It is our contention then, that God has built praise in song into His image in man, and therefore, man must praise God with the song of his heart, even if it is uninspired.

But should those songs, which are a part of the canon of Scripture, along with songs written today be used in public worship? By good and necessary consequence, we may deduce that: 1) since God has induced man to compose praise music innately, 2) since Miriam, Moses, and David were not commanded to write this music, 3) since the Church ancient, present, and eschatologically has used this music, which was not commanded, though inspired, therefore 4) there is latitude within the worship of God to sing such songs without explicit command.

So how does the light of nature and Christian prudence inform our use of these in the public worship of God? Notice that the confession does not say Jewish prudence, but Christian. What does this tell us? We may infer from the NT that, although Synagogue worship is clearly a pattern, which is carried on and developed in NT worship, the commanded liturgy of the OT is changed in the NT. The elements of the Word (being read and preached), the sacraments and prayer are definite liturgical points from the OT, but the priesthood and circumstances of worship have changed. Not that every believer, who is now priest may carry out the elements in the public worship of God, but every believer does now have access to the Father like they never did before. The worship of God is much simpler, and is promised to be filled with the Spirit, as long as it also accords with the truth, because our worship is in spirit and truth.

For instance, the light of nature and Christian prudence now allows the entire congregation to sing praise to God. In the OT, only the singers were allowed to praise God in public worship, and those singers were only men. Everyone can now sing to God. Was there an explicit command to allow this? The light of nature and Christian prudence now also allows polyphonic singing. We make music to God as it was probably not made before. We sing as many different voices and parts, whereas the singing of the OT was antiphonal in some cases, and most likely only in unison. We now also sing many notes and variations of tones, whereas their music likely did not include sharps, flats, augmentations, etc. Therefore, to say that Christian prudence does allow latitude in some areas (unordained persons being able to sing with different musical styles and complexity), but does not allow latitude in others (whether inspired psalms or uninspired songs) should cause us to look at the scope of the whole. To understand what we do with this, we need to take a step back.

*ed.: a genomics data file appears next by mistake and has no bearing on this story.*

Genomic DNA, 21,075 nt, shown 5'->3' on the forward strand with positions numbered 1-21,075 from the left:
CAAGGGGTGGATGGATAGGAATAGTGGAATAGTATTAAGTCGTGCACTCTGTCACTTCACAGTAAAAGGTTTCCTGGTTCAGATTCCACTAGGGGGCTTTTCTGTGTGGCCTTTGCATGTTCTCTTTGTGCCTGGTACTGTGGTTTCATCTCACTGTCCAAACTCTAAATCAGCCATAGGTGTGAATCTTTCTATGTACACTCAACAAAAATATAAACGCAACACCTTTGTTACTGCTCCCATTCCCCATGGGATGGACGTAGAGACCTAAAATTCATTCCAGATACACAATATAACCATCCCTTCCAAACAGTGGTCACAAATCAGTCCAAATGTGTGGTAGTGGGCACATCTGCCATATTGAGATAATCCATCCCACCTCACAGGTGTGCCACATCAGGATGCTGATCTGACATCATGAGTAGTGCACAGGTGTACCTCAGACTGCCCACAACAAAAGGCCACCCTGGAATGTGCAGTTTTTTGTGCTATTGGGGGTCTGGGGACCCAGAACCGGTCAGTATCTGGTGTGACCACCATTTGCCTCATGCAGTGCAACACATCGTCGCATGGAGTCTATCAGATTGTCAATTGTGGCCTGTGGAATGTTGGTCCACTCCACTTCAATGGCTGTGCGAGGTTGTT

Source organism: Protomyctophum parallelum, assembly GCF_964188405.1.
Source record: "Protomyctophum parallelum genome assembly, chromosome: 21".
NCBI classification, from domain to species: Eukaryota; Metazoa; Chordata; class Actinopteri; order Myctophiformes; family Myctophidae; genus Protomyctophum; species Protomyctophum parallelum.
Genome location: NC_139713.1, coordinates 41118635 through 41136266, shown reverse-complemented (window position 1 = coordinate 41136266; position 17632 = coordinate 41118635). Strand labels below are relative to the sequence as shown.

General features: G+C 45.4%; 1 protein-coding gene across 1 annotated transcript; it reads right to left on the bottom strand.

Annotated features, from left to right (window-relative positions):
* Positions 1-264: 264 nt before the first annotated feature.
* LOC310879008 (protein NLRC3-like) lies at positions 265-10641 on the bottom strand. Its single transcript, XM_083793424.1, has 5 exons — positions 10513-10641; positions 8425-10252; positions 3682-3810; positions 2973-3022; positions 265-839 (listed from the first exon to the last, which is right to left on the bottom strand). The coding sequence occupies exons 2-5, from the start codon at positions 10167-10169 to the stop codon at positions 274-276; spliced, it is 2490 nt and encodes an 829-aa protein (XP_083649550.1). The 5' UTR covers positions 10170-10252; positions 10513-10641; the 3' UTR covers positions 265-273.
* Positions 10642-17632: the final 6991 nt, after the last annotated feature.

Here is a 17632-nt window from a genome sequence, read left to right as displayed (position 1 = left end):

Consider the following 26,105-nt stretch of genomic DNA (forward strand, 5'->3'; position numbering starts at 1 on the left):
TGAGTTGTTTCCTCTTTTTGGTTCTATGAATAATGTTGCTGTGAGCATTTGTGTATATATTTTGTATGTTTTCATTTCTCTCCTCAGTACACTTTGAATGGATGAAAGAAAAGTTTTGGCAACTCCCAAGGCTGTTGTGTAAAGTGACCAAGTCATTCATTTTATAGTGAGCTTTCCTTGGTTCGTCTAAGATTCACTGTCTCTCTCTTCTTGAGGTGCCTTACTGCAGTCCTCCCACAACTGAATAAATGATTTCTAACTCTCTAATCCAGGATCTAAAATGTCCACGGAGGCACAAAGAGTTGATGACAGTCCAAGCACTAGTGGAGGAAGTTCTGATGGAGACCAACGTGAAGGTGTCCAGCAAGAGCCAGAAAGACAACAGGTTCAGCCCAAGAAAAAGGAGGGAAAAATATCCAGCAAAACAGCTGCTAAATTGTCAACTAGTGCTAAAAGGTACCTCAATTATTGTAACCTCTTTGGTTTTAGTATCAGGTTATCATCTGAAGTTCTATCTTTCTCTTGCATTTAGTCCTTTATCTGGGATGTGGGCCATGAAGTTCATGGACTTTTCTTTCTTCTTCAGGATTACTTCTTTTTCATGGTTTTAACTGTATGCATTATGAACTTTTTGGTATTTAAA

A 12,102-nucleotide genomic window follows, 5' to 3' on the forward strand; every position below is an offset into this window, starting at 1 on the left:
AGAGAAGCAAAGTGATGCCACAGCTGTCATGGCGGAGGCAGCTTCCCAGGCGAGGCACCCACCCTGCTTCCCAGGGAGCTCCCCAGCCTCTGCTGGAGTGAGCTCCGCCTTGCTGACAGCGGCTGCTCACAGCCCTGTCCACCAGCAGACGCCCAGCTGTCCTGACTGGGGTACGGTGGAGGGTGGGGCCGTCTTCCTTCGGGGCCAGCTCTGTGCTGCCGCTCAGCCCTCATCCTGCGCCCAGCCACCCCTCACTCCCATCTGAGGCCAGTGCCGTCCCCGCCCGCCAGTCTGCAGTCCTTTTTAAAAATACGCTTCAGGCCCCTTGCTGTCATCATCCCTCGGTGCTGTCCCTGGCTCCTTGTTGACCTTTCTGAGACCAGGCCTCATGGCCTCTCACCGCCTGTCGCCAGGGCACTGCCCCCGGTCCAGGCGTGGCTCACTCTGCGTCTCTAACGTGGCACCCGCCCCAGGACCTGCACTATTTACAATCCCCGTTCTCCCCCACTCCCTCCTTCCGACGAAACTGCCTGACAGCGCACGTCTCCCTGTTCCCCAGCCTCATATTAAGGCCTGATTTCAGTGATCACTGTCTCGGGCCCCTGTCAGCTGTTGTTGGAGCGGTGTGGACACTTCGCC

What is music in worship? It is a way to speak back to God with the voice singing musical notes. As far as we know, no one has ever argued for inspired tunes, rhythms, etc, because we cannot know this. As such, the music is of secondary nature to the words being sung. To put it in confessional words, music is circumstantial, the words are elemental. This leads us is to the conclusion that all the words we say in worship, whether spoken or sung, are on the same plane. There is no difference between prayer and song, as both are intelligible words spoken in dialog with God from His people participating in His worship. Hopefully all of these words are spoken intelligently, intelligibly, and scripturally. In other words, we want all of the things we say to be God's Word back to Him and we want Him to be pleased with what we say. We want to speak to Him the truth.

That truth is what is at issue. The truth is definitely scriptural, but may that truth not be summarized? May it not be paraphrased? We use the WCF (or LBCF, for my Baptist brothers and sisters) as a summary of what the scriptures teach. It also serves as an authority on how we conduct our worship where it agrees (hopefully on all points) with Scripture.